Survivor's story: Floating log saved him after Google Maps sea shortcut

Remopita Pongi owes his life to a bobbing piece of driftwood after his Google Maps shortcut home almost ended with him lost at sea.

Pongi, 29, had been on a more than 80km trek home from Opotiki to Kawerau on Saturday morning when a look at Google Maps suggested he could take a shortcut by swimming across a tidal estuary opening onto the Bay of Plenty.

But once in the water, a riptide pushed him 2.5km out to sea.

Remopita Pongi, 29, snaps a selfie after an attempted shortcut left him floating adrift at sea in...
Remopita Pongi, 29, snaps a selfie after an attempted shortcut left him floating adrift at sea in the Bay of Plenty. Photo: Supplied
Had it not been for a chance encounter with a bobbing driftwood log, Pongi would have been "screwed" and "all out at sea", he told the New Zealand Herald today.

The log helped him stay afloat for three hours, before he pulled his soaked iPhone from his pocket and called for help.

"I was just paddling along, and the waves were getting a bit carried away and I happened upon a piece of wood," he said.

"I just grabbed on to that and floated."

Pongi was eventually plucked from the water by a jetski rider and the Whakatane Lifesaving Club in what had proven a most unusual tale from start to finish.

His troubles had started the night before when an argument with his brother left him stranded near Opotiki.

Having nothing but the clothes on his back, he spent the night on the beach, forced to light a fire to keep warm.

With no food, he noticed birds pecking over a snapper head and rushed in to steal it and cook it up.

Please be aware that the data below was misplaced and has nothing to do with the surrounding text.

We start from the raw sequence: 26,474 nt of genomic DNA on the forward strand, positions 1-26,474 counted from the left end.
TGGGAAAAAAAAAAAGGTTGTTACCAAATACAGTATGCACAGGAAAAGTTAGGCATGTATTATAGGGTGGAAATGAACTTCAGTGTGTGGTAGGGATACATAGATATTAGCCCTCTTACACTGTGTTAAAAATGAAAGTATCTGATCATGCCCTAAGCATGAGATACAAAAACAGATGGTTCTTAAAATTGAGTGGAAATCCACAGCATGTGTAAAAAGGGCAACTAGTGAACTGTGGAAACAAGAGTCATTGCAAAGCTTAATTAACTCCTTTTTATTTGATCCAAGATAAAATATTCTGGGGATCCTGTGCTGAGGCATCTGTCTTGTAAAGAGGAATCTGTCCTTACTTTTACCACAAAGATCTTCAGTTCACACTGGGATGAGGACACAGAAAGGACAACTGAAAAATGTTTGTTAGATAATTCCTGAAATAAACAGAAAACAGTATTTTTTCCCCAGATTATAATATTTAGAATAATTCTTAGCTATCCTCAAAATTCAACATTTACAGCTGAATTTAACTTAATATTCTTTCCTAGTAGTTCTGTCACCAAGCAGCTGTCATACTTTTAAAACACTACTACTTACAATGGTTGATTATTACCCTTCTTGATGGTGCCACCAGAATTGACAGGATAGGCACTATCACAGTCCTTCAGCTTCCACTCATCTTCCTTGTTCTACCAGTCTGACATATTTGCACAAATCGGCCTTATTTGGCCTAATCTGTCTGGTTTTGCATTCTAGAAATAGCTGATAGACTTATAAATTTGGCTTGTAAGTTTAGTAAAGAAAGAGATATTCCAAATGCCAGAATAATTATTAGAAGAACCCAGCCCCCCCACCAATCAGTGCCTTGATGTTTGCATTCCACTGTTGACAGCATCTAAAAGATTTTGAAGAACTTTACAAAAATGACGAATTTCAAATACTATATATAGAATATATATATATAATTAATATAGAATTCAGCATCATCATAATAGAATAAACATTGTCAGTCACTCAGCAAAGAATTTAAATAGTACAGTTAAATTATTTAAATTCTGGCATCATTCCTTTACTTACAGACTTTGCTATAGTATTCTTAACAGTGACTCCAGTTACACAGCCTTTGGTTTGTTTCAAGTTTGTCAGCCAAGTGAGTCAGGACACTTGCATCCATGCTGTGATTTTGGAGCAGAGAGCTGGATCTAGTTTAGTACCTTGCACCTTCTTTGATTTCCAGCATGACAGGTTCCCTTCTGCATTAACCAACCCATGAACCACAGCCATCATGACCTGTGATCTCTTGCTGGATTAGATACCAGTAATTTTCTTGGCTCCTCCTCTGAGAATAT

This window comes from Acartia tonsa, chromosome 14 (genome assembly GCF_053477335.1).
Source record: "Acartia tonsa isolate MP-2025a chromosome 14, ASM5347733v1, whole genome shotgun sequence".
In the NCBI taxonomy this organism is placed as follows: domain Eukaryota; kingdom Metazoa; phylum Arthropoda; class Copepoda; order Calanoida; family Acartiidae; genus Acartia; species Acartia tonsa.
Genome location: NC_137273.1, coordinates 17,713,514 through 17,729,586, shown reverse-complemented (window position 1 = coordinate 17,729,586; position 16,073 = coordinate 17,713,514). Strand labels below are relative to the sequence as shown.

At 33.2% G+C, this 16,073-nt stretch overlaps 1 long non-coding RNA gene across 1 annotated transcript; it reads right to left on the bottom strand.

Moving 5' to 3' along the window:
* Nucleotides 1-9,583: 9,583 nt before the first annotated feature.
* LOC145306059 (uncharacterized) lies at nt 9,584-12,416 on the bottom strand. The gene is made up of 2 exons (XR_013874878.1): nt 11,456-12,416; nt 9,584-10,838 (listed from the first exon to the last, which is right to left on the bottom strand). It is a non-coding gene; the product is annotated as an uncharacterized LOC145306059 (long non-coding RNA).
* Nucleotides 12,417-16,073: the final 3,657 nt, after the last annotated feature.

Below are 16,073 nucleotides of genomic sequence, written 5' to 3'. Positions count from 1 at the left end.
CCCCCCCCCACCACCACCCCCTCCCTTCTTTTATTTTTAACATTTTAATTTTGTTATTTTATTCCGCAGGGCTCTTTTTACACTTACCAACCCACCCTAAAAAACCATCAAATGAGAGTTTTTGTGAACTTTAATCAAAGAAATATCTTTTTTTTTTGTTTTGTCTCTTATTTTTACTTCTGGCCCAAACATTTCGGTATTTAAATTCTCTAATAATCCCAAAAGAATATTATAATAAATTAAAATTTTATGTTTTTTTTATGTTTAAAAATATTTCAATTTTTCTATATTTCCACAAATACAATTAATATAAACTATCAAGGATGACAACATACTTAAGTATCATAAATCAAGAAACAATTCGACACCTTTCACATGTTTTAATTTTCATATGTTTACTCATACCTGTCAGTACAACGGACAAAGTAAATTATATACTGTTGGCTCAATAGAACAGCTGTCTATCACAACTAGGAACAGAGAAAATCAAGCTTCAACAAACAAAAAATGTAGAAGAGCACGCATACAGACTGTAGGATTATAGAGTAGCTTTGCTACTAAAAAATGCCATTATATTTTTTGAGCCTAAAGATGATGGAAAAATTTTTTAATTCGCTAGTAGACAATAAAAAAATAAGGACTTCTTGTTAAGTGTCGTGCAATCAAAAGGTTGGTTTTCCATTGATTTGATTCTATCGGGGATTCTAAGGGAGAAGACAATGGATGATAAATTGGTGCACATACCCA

"I ate what I could and the rest burnt," he said.

That night on the beach "wasn't absolutely freezing", but it was bloody cold.

"The sand wasn't warm, and the beach fire could only warm me up so much - it wasn't a lovely night," Pongi said.

The next morning he faced an 80km walk along the road to get to his mum's house at Kawerau.

A look at Google Maps suggested 25km could be slashed from the journey if he instead walked along the coast and swam from Ohiwa Beach across the estuary at Ohiwa Bar to Ohope on the other side.

But the riptide was too strong and Pongi was soon left clinging to his driftwood.

As the coast drifted further away, the ocean grew colder and he said "quite a few prayers".

"I tried to remain composed because I know panic is no good in those life-threatening situations," he said.

Pongi planned on waiting for the tide to turn and push him back to shore.

But a couple of hours in and he was shivering and having to remind himself to keep kicking, signs of the "early onset of hypothermia".

"I thought f*** that, I've got to get a little bit of help here, any longer in the water and I would have started seizing up."

He reached for his trusty iPhone X in his pocket and dialled 111.

"I just pulled it out and it was still working," he said.

"I had searched up whether [the phone] was waterproofed or not. They said it was waterproof up to a metre, so I thought: 'well, that won't damage my phone'."

Police then put the Whakatane Surf Lifesaving Club in touch with Pongi and he directed them to his position.

But as he was waiting, a jetski playing around in the ocean chanced upon him.

"He saw my head bobbing up and down in the water and went along to investigate and found me."

The jetski transferred Pongi to a rescue boat that then took him to the Whakatane Surf Lifesaving clubhouse where he jumped into a hot shower.

"When we picked him up, he seemed okay. He was conversational and we weren't too alarmed," club spokesman Craig Julian said.

"[But] after that he didn't look too good so we called an ambulance."

St John Ambulance territory manager Richard Waterson said paramedics took Pongi to Whakatane Hospital because while his vital signs were okay, he had turned "blueish".

At hospital, he was given food and "warmed up" before the busy staff began to usher the ever unfazed Pongi out the door.

Fortunately, he didn't have to walk the rest of the way to Kawerau and was now "safe and secure", he said.

He was also "very grateful" to his rescuers after his epic day out.

 

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